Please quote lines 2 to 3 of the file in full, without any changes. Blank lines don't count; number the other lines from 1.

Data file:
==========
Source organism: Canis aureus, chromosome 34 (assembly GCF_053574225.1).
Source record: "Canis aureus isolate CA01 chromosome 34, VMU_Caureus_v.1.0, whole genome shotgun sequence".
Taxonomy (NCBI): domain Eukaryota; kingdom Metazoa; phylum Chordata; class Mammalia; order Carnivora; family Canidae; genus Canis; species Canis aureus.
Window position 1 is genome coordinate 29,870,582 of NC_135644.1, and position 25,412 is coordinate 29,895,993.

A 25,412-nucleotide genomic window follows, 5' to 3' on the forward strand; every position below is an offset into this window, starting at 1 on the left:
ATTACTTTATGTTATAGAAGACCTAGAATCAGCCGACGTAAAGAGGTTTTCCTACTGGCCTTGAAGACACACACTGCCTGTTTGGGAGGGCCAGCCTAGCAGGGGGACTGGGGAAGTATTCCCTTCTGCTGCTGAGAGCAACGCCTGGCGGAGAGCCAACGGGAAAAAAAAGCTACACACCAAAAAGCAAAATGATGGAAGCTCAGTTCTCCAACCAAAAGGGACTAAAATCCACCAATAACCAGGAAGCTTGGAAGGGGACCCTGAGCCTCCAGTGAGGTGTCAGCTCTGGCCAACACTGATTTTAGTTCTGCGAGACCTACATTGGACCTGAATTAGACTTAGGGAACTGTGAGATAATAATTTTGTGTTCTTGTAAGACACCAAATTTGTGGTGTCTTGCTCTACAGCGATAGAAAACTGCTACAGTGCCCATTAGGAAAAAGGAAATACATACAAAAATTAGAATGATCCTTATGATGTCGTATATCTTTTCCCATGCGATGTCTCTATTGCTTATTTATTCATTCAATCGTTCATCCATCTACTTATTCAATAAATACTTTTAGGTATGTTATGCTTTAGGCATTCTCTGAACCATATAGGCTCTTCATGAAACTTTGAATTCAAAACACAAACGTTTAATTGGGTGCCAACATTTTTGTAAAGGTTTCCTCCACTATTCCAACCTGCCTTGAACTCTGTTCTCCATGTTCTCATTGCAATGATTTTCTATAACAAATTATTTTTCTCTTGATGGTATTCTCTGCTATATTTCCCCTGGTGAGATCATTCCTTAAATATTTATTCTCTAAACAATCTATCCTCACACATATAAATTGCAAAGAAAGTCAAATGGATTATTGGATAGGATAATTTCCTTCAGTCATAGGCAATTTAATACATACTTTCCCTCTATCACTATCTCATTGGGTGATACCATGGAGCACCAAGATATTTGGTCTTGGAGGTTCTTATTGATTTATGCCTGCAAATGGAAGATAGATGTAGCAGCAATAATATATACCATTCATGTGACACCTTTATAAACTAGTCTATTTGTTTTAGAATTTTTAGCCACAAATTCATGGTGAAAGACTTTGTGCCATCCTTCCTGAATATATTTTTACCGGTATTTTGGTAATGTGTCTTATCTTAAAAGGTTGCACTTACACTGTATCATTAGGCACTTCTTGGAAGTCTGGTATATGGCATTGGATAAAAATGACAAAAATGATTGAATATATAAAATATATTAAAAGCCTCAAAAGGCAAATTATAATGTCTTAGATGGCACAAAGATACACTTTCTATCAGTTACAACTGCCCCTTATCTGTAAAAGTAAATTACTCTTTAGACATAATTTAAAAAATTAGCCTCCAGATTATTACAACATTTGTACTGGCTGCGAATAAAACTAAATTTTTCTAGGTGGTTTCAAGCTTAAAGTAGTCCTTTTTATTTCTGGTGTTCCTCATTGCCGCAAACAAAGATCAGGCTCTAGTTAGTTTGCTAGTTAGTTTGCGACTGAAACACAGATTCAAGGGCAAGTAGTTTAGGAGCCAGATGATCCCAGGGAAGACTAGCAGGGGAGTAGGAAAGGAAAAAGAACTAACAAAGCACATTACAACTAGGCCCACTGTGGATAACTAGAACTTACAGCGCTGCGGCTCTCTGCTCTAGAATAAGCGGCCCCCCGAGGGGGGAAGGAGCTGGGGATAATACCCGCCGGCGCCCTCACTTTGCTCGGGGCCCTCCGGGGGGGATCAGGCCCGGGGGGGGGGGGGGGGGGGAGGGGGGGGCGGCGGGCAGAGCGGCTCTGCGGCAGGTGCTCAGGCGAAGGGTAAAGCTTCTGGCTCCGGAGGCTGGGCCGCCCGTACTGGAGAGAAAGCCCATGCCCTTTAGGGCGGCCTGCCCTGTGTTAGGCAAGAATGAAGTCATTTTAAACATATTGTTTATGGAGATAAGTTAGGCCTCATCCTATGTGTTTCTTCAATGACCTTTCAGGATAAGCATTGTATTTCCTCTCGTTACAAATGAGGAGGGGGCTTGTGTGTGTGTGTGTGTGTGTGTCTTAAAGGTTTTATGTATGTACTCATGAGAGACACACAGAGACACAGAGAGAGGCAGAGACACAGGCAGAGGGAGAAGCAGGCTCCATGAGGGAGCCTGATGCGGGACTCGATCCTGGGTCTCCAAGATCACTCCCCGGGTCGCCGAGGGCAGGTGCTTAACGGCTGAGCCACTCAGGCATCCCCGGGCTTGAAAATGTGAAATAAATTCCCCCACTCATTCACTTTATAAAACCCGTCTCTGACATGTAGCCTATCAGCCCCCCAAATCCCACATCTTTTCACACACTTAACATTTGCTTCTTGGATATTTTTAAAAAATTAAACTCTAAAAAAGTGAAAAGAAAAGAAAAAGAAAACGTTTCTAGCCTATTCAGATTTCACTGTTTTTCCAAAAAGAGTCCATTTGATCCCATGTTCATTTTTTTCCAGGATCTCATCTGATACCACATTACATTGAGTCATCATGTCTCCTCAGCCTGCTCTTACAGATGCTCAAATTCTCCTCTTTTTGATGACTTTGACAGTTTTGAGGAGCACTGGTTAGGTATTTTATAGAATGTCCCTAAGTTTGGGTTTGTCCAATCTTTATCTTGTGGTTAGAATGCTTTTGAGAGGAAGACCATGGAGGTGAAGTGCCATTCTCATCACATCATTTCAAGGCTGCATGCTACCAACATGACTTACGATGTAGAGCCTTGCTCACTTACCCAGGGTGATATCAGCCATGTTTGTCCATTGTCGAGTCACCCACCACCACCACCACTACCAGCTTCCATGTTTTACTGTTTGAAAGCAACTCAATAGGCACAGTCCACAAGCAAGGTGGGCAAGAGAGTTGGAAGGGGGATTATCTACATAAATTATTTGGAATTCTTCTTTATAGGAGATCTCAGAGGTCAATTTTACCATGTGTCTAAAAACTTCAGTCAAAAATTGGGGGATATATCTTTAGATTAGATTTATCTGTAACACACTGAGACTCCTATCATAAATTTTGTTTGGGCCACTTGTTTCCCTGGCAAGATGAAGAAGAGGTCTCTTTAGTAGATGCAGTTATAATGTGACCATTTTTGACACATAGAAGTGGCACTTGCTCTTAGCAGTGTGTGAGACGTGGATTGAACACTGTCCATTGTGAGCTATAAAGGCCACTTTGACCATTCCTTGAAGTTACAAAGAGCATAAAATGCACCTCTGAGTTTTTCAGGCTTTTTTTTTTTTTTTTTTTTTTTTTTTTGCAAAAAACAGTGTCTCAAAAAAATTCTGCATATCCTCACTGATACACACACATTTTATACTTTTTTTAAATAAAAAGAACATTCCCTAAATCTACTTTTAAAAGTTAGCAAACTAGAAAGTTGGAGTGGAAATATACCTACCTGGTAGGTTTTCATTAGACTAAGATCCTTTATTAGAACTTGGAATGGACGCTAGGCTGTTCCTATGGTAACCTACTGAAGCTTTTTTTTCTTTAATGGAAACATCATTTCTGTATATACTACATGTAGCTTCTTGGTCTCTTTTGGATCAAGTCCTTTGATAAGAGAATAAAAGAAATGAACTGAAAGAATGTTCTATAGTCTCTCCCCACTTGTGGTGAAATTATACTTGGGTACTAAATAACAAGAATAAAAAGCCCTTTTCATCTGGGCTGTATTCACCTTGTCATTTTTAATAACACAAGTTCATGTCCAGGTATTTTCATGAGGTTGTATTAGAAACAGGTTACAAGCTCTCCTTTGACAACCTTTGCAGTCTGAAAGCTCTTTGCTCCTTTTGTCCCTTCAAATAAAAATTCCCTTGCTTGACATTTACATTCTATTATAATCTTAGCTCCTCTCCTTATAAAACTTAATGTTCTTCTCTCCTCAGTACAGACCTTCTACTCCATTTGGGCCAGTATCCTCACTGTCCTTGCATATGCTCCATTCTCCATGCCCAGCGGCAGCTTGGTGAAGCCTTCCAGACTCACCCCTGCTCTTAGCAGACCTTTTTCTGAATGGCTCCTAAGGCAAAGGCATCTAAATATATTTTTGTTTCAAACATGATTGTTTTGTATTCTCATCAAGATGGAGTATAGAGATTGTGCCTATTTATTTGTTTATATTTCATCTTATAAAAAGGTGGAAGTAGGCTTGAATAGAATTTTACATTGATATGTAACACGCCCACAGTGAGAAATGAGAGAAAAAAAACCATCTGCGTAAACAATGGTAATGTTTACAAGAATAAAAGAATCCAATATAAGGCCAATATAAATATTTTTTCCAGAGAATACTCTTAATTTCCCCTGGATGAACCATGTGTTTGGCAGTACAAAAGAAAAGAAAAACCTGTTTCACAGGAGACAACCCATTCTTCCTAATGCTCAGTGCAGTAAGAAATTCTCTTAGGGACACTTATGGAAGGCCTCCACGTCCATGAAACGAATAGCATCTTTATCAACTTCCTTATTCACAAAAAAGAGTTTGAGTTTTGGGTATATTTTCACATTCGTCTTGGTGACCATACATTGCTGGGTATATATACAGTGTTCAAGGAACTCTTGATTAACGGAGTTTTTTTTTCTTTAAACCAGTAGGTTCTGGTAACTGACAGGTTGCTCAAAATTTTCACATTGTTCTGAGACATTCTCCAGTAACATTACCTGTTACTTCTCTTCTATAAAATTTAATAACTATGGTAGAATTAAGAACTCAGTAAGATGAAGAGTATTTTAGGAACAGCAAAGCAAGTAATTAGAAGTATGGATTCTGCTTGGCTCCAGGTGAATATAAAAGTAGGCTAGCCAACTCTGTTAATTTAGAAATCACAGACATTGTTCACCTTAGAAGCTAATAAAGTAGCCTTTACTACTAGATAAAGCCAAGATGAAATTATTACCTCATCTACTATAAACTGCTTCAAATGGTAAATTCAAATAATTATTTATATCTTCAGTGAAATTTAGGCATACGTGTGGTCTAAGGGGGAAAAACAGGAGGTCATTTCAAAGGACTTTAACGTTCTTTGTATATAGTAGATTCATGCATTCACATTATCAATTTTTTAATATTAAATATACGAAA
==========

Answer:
Source record: "Canis aureus isolate CA01 chromosome 34, VMU_Caureus_v.1.0, whole genome shotgun sequence".
Taxonomy (NCBI): domain Eukaryota; kingdom Metazoa; phylum Chordata; class Mammalia; order Carnivora; family Canidae; genus Canis; species Canis aureus.